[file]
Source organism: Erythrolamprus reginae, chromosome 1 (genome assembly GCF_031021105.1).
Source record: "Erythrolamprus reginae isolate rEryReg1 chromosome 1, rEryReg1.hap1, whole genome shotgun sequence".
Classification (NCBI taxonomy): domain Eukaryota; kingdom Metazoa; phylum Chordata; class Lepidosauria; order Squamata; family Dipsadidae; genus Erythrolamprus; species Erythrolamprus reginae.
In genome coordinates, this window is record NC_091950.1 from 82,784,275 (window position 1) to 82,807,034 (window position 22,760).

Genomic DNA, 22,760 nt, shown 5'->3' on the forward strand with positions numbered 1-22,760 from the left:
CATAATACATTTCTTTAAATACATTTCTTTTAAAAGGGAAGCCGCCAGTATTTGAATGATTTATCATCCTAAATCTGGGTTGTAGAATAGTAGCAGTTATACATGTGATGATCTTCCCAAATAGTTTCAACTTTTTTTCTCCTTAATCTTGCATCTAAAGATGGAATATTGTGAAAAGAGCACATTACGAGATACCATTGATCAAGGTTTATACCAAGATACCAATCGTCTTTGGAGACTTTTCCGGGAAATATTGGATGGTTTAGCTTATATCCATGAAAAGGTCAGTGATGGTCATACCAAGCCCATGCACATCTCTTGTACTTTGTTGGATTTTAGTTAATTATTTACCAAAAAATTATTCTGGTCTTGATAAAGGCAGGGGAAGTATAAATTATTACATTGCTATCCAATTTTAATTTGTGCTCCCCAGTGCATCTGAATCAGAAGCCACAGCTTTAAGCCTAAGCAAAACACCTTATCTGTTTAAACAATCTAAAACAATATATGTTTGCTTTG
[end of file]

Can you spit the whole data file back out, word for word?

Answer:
Source organism: Erythrolamprus reginae, chromosome 1 (genome assembly GCF_031021105.1).
Source record: "Erythrolamprus reginae isolate rEryReg1 chromosome 1, rEryReg1.hap1, whole genome shotgun sequence".
Classification (NCBI taxonomy): domain Eukaryota; kingdom Metazoa; phylum Chordata; class Lepidosauria; order Squamata; family Dipsadidae; genus Erythrolamprus; species Erythrolamprus reginae.
In genome coordinates, this window is record NC_091950.1 from 82,784,275 (window position 1) to 82,807,034 (window position 22,760).

Genomic DNA, 22,760 nt, shown 5'->3' on the forward strand with positions numbered 1-22,760 from the left:
CATAATACATTTCTTTAAATACATTTCTTTTAAAAGGGAAGCCGCCAGTATTTGAATGATTTATCATCCTAAATCTGGGTTGTAGAATAGTAGCAGTTATACATGTGATGATCTTCCCAAATAGTTTCAACTTTTTTTCTCCTTAATCTTGCATCTAAAGATGGAATATTGTGAAAAGAGCACATTACGAGATACCATTGATCAAGGTTTATACCAAGATACCAATCGTCTTTGGAGACTTTTCCGGGAAATATTGGATGGTTTAGCTTATATCCATGAAAAGGTCAGTGATGGTCATACCAAGCCCATGCACATCTCTTGTACTTTGTTGGATTTTAGTTAATTATTTACCAAAAAATTATTCTGGTCTTGATAAAGGCAGGGGAAGTATAAATTATTACATTGCTATCCAATTTTAATTTGTGCTCCCCAGTGCATCTGAATCAGAAGCCACAGCTTTAAGCCTAAGCAAAACACCTTATCTGTTTAAACAATCTAAAACAATATATGTTTGCTTTG